Just finished with the afternoon session of interviews at Winter Park, including Donovan McNabb's weekly self-assessment, which goes something like this:
``I'm fine. We're fine. Why are you bothering me with these questions?''
His verbatim quote on questions about his accuracy: ``Well, I guess according to y'all, I've always been inaccurate.''
Which is a particularly self-pitying thing to say.
McNabb recommended Uno's deep dish pizza in his hometown of Chicago. I prefer Geno's. But it's telling that McNabb is more forthcoming on the subject of food than on his play at the most important position in sports.
One thing you learn as a longtime sportswriter is there are three kinds of athletes who almost never admit to a mistake: Golfers, pitchers and quarterbacks. All three categories produce athletes who find confidence and self-assurance so crucial that they rarely want to go down the path of public self-analysis. They teach themselves not to second-guess themselves because if they start, they may feel doubt in the heat of action.
That's where we find Donovan McNabb these days. I don't know if I've ever seen a less-accurate quarterback, and yet McNabb on Wednesday fought off questions about his mechanics and inaccuracy.
He told Sports Illustrated lately that he finds talk of him being replaced ``hilarious,'' and Tom Pelissero of 1500espn found similar quotes from him last season before he was benched by the Redskins.
I'd say it's time for McNabb to feel a little more urgency. W'hether he wants to believe it or not, he's not many losses away from being replaced. If and when the Vikings reach a point where they have no hope of making the playoffs, they will be forced to play Christian Ponder, if only to evaluate him.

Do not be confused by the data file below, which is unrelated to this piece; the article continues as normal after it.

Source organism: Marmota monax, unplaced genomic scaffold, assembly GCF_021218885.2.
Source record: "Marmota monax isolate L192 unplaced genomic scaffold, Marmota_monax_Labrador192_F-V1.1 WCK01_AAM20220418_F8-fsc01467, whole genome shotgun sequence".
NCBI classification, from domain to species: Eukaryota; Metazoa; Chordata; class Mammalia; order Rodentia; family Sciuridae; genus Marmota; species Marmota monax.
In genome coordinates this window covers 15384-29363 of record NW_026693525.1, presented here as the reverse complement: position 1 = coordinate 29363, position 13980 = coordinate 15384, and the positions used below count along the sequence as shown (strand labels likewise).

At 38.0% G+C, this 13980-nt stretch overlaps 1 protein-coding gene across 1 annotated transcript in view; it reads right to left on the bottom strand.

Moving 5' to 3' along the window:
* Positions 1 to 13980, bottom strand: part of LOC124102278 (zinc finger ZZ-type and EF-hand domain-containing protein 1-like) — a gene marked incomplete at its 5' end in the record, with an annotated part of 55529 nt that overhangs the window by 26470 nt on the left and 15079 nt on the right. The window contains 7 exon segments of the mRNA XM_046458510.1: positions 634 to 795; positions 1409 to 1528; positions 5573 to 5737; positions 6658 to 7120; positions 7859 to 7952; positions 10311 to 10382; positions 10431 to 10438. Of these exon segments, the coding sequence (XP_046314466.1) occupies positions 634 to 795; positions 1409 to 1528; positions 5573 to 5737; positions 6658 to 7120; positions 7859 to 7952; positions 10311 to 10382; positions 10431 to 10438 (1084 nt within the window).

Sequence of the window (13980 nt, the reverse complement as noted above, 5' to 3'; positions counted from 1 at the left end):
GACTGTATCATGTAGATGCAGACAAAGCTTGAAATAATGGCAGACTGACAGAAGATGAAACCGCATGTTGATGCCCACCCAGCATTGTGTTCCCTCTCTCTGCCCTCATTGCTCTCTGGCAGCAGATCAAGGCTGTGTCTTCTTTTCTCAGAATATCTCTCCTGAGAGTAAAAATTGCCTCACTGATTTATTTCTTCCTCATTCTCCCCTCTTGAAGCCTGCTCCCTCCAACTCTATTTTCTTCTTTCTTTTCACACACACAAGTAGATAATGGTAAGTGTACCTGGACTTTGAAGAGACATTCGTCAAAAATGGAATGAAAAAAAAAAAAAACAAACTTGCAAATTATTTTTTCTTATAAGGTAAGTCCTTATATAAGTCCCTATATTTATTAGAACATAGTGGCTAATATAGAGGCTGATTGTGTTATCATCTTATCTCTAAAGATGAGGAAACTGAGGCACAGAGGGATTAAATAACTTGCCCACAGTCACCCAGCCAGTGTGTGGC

Asked about mechanical problems that have him throwing the ball into the ground, McNabb said, ``This whole mechanics thing is getting out of hand.''
I understand that quarterbacks, given the intense scrutiny under which they perform, aren't going to stand at a podium and welcome more criticism. But a sense of reality might be nice.
I hope the Twins are paying attention to the Detroit Tigers, at all levels, this year.
The Tigers' GM isn't afraid to make dramatic moves, whether it's signing Ivan Rodriguez, pursuing Miguel Cabrera or trading for Doug Fister.
The Tigers' players aren't afraid to play hurt. Cabrera has averaged 157 games played over the last eight seasons. Victor Martinez strained an oblique on his home-run swing on Tuesday, yet vowed he would play unless ``I'm dead,'' and is in the lineup tonight. You could see Justin Verlander arguing to stay in Game 1 despite two rain delays.
I don't know if the Tigers are a likeable team, but they're an admirable team. And they're threatening to distance themselves from the Twins, long-term, just as the Packers have separated themselves from the Vikings.
Upcoming: I'll be on 1500espn at 2 p.m. today. I'll be in the studio on Sunday for Sunday Sports Talk, which airs from 10-noon and will feature Pelissero from Chicago, plus Kevin Seifert and a couple of guests to be named later.